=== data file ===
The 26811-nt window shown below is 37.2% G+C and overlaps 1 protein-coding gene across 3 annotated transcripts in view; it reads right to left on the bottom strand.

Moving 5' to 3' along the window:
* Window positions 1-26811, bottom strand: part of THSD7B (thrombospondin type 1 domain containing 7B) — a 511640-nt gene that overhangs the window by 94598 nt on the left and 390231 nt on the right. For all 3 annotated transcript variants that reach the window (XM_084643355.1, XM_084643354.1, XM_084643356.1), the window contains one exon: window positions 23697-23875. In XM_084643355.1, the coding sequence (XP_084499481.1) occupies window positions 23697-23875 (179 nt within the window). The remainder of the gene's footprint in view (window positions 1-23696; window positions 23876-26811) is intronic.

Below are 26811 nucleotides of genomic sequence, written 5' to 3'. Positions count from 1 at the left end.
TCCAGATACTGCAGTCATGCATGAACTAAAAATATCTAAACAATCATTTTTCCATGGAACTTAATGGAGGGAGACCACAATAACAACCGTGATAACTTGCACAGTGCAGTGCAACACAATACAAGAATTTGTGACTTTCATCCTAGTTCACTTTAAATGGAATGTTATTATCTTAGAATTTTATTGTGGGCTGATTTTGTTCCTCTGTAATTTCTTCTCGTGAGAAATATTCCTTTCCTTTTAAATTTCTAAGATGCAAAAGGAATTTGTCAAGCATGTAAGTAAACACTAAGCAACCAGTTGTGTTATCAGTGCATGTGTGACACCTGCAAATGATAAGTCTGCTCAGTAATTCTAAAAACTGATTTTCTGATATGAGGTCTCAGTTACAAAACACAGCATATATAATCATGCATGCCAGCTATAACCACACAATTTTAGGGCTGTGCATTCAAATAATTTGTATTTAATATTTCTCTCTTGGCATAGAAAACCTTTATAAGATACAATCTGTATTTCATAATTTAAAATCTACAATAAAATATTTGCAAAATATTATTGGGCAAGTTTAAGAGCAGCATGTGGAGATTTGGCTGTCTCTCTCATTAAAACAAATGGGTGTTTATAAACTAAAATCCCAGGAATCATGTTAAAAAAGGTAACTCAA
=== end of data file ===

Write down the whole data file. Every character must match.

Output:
The 26811-nt window shown below is 37.2% G+C and overlaps 1 protein-coding gene across 3 annotated transcripts in view; it reads right to left on the bottom strand.

Moving 5' to 3' along the window:
* Window positions 1-26811, bottom strand: part of THSD7B (thrombospondin type 1 domain containing 7B) — a 511640-nt gene that overhangs the window by 94598 nt on the left and 390231 nt on the right. For all 3 annotated transcript variants that reach the window (XM_084643355.1, XM_084643354.1, XM_084643356.1), the window contains one exon: window positions 23697-23875. In XM_084643355.1, the coding sequence (XP_084499481.1) occupies window positions 23697-23875 (179 nt within the window). The remainder of the gene's footprint in view (window positions 1-23696; window positions 23876-26811) is intronic.

Below are 26811 nucleotides of genomic sequence, written 5' to 3'. Positions count from 1 at the left end.
TCCAGATACTGCAGTCATGCATGAACTAAAAATATCTAAACAATCATTTTTCCATGGAACTTAATGGAGGGAGACCACAATAACAACCGTGATAACTTGCACAGTGCAGTGCAACACAATACAAGAATTTGTGACTTTCATCCTAGTTCACTTTAAATGGAATGTTATTATCTTAGAATTTTATTGTGGGCTGATTTTGTTCCTCTGTAATTTCTTCTCGTGAGAAATATTCCTTTCCTTTTAAATTTCTAAGATGCAAAAGGAATTTGTCAAGCATGTAAGTAAACACTAAGCAACCAGTTGTGTTATCAGTGCATGTGTGACACCTGCAAATGATAAGTCTGCTCAGTAATTCTAAAAACTGATTTTCTGATATGAGGTCTCAGTTACAAAACACAGCATATATAATCATGCATGCCAGCTATAACCACACAATTTTAGGGCTGTGCATTCAAATAATTTGTATTTAATATTTCTCTCTTGGCATAGAAAACCTTTATAAGATACAATCTGTATTTCATAATTTAAAATCTACAATAAAATATTTGCAAAATATTATTGGGCAAGTTTAAGAGCAGCATGTGGAGATTTGGCTGTCTCTCTCATTAAAACAAATGGGTGTTTATAAACTAAAATCCCAGGAATCATGTTAAAAAAGGTAACTCAA